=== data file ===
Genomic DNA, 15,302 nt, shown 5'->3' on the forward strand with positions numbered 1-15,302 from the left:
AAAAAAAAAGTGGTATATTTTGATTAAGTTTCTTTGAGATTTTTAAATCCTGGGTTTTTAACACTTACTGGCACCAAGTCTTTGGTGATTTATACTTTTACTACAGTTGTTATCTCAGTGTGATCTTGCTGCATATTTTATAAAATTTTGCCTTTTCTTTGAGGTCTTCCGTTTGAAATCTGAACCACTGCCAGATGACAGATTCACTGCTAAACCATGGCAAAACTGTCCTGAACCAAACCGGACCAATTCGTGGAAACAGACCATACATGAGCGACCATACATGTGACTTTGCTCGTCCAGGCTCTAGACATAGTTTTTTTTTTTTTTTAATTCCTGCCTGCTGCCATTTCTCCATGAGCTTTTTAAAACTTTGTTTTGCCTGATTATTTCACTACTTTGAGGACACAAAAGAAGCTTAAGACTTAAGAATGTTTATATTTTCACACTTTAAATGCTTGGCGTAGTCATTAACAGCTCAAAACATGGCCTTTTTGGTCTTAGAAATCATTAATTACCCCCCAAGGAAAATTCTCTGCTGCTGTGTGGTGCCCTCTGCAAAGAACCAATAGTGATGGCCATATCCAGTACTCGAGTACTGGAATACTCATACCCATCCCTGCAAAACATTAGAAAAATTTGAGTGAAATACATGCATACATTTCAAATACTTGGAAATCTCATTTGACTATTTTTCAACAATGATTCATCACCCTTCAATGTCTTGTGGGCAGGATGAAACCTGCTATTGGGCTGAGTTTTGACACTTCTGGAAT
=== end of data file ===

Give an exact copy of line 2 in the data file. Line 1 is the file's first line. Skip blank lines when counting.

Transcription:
AAAAAAAAAGTGGTATATTTTGATTAAGTTTCTTTGAGATTTTTAAATCCTGGGTTTTTAACACTTACTGGCACCAAGTCTTTGGTGATTTATACTTTTACTACAGTTGTTATCTCAGTGTGATCTTGCTGCATATTTTATAAAATTTTGCCTTTTCTTTGAGGTCTTCCGTTTGAAATCTGAACCACTGCCAGATGACAGATTCACTGCTAAACCATGGCAAAACTGTCCTGAACCAAACCGGACCAATTCGTGGAAACAGACCATACATGAGCGACCATACATGTGACTTTGCTCGTCCAGGCTCTAGACATAGTTTTTTTTTTTTTTTAATTCCTGCCTGCTGCCATTTCTCCATGAGCTTTTTAAAACTTTGTTTTGCCTGATTATTTCACTACTTTGAGGACACAAAAGAAGCTTAAGACTTAAGAATGTTTATATTTTCACACTTTAAATGCTTGGCGTAGTCATTAACAGCTCAAAACATGGCCTTTTTGGTCTTAGAAATCATTAATTACCCCCCAAGGAAAATTCTCTGCTGCTGTGTGGTGCCCTCTGCAAAGAACCAATAGTGATGGCCATATCCAGTACTCGAGTACTGGAATACTCATACCCATCCCTGCAAAACATTAGAAAAATTTGAGTGAAATACATGCATACATTTCAAATACTTGGAAATCTCATTTGACTATTTTTCAACAATGATTCATCACCCTTCAATGTCTTGTGGGCAGGATGAAACCTGCTATTGGGCTGAGTTTTGACACTTCTGGAAT